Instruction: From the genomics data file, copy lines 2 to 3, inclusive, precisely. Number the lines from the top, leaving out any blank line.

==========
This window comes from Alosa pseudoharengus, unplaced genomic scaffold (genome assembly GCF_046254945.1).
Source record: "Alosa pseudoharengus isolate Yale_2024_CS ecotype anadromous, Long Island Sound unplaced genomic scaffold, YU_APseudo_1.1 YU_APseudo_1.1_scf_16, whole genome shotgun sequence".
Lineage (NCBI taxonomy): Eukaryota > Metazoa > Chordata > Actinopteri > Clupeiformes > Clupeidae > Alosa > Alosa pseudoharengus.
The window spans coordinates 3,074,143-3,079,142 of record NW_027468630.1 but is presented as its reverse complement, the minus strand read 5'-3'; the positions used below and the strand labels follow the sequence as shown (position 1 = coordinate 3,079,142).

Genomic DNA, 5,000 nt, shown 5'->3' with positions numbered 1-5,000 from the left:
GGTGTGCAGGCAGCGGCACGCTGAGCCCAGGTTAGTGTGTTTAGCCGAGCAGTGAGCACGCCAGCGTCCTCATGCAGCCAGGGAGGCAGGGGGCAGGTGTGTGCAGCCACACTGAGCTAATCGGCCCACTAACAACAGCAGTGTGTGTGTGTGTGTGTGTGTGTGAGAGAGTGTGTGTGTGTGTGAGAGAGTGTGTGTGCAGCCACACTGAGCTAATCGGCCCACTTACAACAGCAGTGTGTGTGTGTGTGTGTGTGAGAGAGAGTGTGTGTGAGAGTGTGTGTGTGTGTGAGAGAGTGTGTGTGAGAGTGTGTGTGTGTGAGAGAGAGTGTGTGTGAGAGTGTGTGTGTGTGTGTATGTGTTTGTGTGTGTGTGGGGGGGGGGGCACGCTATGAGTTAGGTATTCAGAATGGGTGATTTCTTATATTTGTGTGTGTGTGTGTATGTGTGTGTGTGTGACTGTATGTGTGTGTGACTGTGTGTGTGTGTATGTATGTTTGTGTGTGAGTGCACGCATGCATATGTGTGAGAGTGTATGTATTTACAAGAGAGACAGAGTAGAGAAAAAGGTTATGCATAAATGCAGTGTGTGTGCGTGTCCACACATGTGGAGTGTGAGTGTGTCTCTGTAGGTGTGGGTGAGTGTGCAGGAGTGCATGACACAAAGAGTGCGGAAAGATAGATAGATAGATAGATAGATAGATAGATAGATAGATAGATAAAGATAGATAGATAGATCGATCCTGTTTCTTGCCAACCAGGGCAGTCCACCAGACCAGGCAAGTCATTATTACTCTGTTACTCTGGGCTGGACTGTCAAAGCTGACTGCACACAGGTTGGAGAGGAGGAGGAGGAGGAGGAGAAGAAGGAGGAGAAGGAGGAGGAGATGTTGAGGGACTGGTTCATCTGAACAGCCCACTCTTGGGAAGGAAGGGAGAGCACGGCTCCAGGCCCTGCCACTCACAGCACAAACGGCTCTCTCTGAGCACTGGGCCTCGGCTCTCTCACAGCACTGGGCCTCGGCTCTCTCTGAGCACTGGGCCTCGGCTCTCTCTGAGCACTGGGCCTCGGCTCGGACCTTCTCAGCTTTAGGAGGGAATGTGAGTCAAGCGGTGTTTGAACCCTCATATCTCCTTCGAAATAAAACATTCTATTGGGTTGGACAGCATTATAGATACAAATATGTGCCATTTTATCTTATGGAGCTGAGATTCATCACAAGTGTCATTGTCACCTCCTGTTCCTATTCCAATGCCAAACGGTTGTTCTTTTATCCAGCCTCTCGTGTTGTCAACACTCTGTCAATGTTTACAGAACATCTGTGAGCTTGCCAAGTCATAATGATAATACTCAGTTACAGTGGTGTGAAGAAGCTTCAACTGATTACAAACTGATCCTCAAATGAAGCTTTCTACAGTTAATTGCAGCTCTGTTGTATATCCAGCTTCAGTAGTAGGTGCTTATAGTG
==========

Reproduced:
Source record: "Alosa pseudoharengus isolate Yale_2024_CS ecotype anadromous, Long Island Sound unplaced genomic scaffold, YU_APseudo_1.1 YU_APseudo_1.1_scf_16, whole genome shotgun sequence".
Lineage (NCBI taxonomy): Eukaryota > Metazoa > Chordata > Actinopteri > Clupeiformes > Clupeidae > Alosa > Alosa pseudoharengus.